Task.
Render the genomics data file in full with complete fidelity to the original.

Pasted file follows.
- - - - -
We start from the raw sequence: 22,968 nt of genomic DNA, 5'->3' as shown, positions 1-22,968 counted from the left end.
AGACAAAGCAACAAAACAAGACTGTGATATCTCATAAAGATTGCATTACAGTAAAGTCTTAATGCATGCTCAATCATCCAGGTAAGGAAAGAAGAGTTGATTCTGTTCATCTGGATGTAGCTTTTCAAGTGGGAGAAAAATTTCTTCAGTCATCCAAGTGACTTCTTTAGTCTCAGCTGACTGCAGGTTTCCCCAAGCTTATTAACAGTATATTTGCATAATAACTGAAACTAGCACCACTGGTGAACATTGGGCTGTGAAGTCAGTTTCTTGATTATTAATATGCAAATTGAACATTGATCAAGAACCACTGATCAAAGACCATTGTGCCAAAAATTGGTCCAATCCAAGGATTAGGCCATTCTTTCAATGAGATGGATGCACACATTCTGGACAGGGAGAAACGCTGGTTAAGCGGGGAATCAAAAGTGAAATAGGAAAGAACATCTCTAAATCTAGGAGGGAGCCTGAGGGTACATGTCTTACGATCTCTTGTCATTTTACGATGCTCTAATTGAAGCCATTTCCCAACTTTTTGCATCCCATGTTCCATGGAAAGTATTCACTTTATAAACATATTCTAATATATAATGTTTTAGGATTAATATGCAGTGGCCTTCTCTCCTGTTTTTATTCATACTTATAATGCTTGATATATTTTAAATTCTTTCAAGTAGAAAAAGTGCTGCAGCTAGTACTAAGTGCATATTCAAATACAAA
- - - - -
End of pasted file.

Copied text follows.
We start from the raw sequence: 22,968 nt of genomic DNA, 5'->3' as shown, positions 1-22,968 counted from the left end.
AGACAAAGCAACAAAACAAGACTGTGATATCTCATAAAGATTGCATTACAGTAAAGTCTTAATGCATGCTCAATCATCCAGGTAAGGAAAGAAGAGTTGATTCTGTTCATCTGGATGTAGCTTTTCAAGTGGGAGAAAAATTTCTTCAGTCATCCAAGTGACTTCTTTAGTCTCAGCTGACTGCAGGTTTCCCCAAGCTTATTAACAGTATATTTGCATAATAACTGAAACTAGCACCACTGGTGAACATTGGGCTGTGAAGTCAGTTTCTTGATTATTAATATGCAAATTGAACATTGATCAAGAACCACTGATCAAAGACCATTGTGCCAAAAATTGGTCCAATCCAAGGATTAGGCCATTCTTTCAATGAGATGGATGCACACATTCTGGACAGGGAGAAACGCTGGTTAAGCGGGGAATCAAAAGTGAAATAGGAAAGAACATCTCTAAATCTAGGAGGGAGCCTGAGGGTACATGTCTTACGATCTCTTGTCATTTTACGATGCTCTAATTGAAGCCATTTCCCAACTTTTTGCATCCCATGTTCCATGGAAAGTATTCACTTTATAAACATATTCTAATATATAATGTTTTAGGATTAATATGCAGTGGCCTTCTCTCCTGTTTTTATTCATACTTATAATGCTTGATATATTTTAAATTCTTTCAAGTAGAAAAAGTGCTGCAGCTAGTACTAAGTGCATATTCAAATACAAA